Yeah, we love to be scared when we know nothing bad will happen. And what about — they’ve had a whole month of horror movies. Have you watched any of those? Beetlejuice. Psycho. The Exorcist. Silence of the Lambs. House on Haunted Hill. The Nightmare on Elm Street. And for the little ones, The Great Pumpkin with Charlie Brown and Casper, the Friendly Ghost, just to name a few.

I’m sure that you have your favorites, and they scare the wits out of you. But we watch them over and over again, right? We like to be scared! And we know where those scary parts are; we sit there in anticipation, waiting. And we get scared over and over again; each time we scream, and then we laugh, because we know it isn’t real.

Last weekend there was even a list in the newspaper of scary Halloween songs. I’d never heard of most of them.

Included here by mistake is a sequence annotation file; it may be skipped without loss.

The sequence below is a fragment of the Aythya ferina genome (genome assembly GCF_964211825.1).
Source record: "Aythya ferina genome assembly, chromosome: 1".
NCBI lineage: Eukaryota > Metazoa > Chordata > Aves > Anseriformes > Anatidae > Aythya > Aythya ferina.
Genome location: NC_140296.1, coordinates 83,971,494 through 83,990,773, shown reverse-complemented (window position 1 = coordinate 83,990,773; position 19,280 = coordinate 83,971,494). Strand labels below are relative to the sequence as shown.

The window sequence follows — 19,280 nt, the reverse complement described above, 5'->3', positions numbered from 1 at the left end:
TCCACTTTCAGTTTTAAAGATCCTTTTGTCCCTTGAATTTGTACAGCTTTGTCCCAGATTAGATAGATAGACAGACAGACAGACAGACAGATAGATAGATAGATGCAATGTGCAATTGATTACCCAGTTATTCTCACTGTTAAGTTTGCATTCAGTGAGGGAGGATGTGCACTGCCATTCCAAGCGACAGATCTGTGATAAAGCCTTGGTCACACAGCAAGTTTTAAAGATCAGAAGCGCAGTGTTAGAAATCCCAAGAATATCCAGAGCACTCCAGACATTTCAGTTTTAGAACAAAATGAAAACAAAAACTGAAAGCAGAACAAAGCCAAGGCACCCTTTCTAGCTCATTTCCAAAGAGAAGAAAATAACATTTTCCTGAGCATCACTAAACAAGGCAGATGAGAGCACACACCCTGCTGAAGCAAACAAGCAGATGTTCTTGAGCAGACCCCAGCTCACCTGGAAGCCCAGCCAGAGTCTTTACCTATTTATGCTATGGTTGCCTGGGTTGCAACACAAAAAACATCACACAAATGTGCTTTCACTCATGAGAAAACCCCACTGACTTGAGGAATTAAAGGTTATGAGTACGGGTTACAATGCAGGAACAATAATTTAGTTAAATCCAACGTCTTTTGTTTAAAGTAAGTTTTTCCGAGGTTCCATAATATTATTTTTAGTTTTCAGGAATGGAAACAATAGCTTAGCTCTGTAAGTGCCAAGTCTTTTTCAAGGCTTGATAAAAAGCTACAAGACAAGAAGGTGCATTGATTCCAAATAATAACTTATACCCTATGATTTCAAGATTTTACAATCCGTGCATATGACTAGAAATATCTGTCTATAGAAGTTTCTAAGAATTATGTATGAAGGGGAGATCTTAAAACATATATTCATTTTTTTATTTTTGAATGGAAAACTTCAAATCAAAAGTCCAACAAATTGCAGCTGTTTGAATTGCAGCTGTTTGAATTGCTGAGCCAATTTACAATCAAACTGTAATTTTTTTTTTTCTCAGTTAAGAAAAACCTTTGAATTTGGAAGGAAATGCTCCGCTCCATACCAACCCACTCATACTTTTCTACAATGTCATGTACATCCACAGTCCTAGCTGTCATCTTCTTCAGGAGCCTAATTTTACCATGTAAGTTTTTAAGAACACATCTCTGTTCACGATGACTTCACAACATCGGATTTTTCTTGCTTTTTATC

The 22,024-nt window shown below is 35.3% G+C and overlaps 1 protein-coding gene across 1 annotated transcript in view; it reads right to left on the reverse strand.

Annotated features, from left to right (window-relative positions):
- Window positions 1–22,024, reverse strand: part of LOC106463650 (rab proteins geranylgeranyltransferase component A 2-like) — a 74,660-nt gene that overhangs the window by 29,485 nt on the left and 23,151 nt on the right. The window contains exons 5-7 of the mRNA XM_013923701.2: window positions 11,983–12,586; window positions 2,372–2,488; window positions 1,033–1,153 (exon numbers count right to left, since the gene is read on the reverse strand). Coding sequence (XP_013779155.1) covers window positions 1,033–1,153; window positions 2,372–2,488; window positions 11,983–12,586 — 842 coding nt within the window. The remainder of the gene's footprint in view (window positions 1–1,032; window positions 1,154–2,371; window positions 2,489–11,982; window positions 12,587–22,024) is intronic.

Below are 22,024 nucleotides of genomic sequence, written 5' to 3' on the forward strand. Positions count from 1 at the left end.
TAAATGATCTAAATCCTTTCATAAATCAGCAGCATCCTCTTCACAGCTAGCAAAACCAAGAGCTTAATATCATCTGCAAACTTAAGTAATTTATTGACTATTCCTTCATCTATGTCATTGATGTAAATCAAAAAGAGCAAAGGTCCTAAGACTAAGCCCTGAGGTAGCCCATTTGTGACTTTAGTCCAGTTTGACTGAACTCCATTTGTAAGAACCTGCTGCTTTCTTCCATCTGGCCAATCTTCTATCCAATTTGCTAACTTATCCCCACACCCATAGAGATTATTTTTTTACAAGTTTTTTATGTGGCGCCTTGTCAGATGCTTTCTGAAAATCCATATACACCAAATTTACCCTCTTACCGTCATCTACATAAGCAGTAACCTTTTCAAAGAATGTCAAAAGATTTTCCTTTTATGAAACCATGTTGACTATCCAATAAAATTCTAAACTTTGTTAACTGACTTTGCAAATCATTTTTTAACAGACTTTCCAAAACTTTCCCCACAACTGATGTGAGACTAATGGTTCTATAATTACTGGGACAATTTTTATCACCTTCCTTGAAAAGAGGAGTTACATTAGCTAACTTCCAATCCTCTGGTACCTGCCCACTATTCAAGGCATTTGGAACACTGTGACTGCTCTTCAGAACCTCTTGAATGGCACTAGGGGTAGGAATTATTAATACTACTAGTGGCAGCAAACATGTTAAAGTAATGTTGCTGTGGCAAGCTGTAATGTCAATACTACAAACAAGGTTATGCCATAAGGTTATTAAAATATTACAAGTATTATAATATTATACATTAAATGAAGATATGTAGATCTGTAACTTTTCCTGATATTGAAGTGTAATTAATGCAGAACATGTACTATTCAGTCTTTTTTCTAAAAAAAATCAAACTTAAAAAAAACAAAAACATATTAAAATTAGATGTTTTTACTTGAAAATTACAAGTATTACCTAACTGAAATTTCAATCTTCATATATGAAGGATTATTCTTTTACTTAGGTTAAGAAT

And what about those special recipes for your Halloween party? You can go online and look up Halloween recipes. There were these cookies that were made to look like fingers! They were all gnarly, and they had an almond for the finger nail. And they had raspberry jam on them to look like blood. Phhhhh! And then they had this beautiful cake, and it had roaches and spiders on it. [Laughs with congregation] They made popcorn, and they put those little edible googly eyes in it; it looked like a bowl of brains. They took ice cubes and they froze gummy worms in them. And they did some things with gummy worms I can’t even tell you in church. [Laughs with congregation]

So what terrifies you enough to keep you up at night? What’s your greatest fear? Having a car accident on the way to church? Having the doctor give you that diagnosis that no one wants to hear? Those are scary things! The death of a friend or family member. Losing everything you’ve worked so hard for. Being alone. Each and every one of those things can terrify us. And they’re all possible! They happen to people all the time! To us or to people we know.